British Medical Journal cholesterol drug retract

The British Medical Journal has had to retract statements about cholesterol-lowering drugs. Picture: AP
The British Medical Journal has had to retract statements about cholesterol-lowering drugs. Picture: AP
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STATEMENTS about the side-effects of cholesterol-lowering drugs which caused controversy when they were published last year have been withdrawn by their authors after they were found to be incorrect.

In October the British Medical Journal (BMJ) published an article by John Abramson and colleagues from Harvard medical school that questioned the evidence behind new proposals to extend the routine use of statins to people at low risk of heart disease.

They highlighted research that showed no benefits in reduced deaths linked to the treatment of people with a less than a 20 per cent risk of developing cardiovascular disease over the next ten years - a claim that has not been challenged.

But they went on to cite data from a separate study which incorrectly stated that statin side-effects occurred in 18-20 per cent of patients, a claim also repeated in another article in the same journal by Aseem Malhotra. The authors have now withdrawn this statement.

BMJ editor-in-chief Dr Fiona Godlee said they wanted to alert people to the withdrawal “so that patients who could benefit from statins are not wrongly deterred from starting or continuing treatment because of exaggerated concerns over side effects”.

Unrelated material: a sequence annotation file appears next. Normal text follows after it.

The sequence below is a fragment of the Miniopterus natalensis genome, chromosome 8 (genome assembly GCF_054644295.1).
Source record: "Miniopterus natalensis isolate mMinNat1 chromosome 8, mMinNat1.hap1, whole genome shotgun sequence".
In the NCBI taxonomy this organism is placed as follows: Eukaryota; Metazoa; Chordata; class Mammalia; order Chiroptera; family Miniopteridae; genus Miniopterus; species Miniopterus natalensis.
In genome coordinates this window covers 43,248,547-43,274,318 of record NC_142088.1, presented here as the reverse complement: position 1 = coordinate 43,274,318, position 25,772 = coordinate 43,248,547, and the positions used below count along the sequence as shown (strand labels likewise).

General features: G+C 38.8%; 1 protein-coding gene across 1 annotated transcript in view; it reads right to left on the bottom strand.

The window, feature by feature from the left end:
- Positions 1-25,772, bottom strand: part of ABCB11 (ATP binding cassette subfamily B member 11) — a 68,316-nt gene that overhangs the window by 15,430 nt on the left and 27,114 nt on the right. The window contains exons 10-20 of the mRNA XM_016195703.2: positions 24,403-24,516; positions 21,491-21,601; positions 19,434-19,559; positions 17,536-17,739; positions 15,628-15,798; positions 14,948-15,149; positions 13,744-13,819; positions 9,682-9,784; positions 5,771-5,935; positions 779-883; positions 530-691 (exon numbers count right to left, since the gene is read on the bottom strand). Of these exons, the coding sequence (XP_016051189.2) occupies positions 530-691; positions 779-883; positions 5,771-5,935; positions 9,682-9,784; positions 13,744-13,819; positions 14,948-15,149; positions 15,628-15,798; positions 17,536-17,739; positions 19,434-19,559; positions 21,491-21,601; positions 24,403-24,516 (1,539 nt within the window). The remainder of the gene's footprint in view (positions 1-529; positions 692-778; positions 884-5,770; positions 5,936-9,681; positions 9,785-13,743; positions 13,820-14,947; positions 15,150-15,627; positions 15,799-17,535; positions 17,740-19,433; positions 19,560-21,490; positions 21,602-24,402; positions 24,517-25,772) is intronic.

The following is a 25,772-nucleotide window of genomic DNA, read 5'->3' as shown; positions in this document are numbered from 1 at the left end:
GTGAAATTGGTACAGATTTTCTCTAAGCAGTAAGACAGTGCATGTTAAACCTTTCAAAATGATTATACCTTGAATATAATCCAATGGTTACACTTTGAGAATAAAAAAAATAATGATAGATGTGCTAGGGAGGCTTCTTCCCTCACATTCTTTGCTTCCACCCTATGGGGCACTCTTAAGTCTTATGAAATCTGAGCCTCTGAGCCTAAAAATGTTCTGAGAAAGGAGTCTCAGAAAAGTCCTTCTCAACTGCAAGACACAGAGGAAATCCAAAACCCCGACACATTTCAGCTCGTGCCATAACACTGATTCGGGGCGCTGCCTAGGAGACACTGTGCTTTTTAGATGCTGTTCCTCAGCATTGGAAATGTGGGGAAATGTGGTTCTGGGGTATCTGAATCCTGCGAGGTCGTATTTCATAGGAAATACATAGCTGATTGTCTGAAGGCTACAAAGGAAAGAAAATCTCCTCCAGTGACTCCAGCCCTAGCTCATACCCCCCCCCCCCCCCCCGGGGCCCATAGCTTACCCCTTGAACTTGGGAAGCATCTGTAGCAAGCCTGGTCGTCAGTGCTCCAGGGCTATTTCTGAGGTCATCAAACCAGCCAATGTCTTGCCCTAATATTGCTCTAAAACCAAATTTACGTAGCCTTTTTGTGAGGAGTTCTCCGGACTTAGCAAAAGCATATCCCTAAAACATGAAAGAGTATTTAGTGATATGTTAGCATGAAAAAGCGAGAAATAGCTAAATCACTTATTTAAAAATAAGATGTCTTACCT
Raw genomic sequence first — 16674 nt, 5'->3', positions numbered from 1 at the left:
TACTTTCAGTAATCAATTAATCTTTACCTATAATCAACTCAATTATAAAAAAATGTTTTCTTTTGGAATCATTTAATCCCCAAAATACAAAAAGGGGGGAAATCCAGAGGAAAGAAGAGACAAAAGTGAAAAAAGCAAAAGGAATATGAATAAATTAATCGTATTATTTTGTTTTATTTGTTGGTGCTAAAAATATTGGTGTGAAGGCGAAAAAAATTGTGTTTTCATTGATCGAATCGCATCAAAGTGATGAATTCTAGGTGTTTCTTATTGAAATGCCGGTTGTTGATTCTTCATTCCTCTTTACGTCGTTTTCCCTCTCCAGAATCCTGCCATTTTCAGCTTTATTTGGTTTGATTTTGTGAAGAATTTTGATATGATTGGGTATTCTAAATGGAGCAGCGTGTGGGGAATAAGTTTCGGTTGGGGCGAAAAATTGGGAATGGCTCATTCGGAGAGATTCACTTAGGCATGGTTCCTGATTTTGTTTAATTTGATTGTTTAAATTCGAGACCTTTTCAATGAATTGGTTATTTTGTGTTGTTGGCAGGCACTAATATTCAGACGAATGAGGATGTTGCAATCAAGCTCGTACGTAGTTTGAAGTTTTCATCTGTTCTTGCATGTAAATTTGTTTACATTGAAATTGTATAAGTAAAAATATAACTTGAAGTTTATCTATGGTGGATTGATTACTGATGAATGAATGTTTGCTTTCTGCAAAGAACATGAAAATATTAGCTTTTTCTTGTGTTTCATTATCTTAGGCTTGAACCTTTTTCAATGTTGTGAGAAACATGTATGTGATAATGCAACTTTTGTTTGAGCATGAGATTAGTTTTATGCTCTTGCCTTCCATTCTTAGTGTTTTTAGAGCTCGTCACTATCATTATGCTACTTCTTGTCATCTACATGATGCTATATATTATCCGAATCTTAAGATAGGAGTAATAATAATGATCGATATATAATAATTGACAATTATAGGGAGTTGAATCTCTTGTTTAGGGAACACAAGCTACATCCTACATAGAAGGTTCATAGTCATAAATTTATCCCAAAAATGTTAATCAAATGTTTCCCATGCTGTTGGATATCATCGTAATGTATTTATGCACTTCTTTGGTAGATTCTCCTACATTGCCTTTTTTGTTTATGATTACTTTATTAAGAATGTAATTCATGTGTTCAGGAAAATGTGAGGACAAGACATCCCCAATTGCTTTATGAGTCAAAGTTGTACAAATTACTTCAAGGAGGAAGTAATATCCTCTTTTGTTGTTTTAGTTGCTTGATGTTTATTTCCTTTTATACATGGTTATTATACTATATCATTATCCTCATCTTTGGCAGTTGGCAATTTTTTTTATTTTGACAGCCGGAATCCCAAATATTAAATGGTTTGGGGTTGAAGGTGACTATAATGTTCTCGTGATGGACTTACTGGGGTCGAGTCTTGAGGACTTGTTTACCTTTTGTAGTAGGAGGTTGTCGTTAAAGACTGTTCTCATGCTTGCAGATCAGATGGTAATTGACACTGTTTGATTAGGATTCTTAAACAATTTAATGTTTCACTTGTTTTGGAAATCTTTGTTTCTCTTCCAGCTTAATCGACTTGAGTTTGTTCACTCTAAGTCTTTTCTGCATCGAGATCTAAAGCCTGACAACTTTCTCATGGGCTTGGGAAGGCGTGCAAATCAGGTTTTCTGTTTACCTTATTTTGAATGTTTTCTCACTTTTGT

Dr Godlee has also asked an independent expert panel to decide whether the articles should be retracted.

The BMJ said the error was due to a misreading of data from one study, and was not picked up by the peer reviewers or editors.

Dr Godlee said: “The BMJ and the authors of both these articles have now been made aware that this figure is incorrect, and corrections have been published withdrawing these statements.”

The BMJ was alerted to the error by Rory Collins, professor of medicine and epidemiology at Oxford University and head of the group whose data were re-analysed.

Professor Collins has requested retraction of both articles, but Dr Godlee questioned whether the error was sufficient for retraction “given that the incorrect statements were in each case secondary to the article’s primary focus”.

She has decided to pass the decision to an independent panel, chaired by Iona Heath, former chairwoman of the Royal College of General Practitioners and of the BMJ’s ethics committee.

“The BMJ will continue to debate the important questions raised in both these articles: whether the use of statins should be extended to a vastly wider population of people at low risk of cardiovascular disease; and the role of saturated fat in heart disease,” Dr Godlee wrote in the journal.

Professor Collin said it was “excellent news” that the BMJ had decided to withdraw “these misleading claims”.

But he called for the journal to go further “by retracting these seriously flawed papers in the interest of public health”.

Professor Peter Weissberg, medical director at the British Heart Foundation, said: “The BHF welcomes the BMJ’s retraction of incorrect statements on the side effects of statins.

“Statins are an important weapon in the fight against heart disease and it is essential that trusted medical journals like the BMJ do not mislead the public. Patients should feel reassured by this move and should not stop taking their statin.”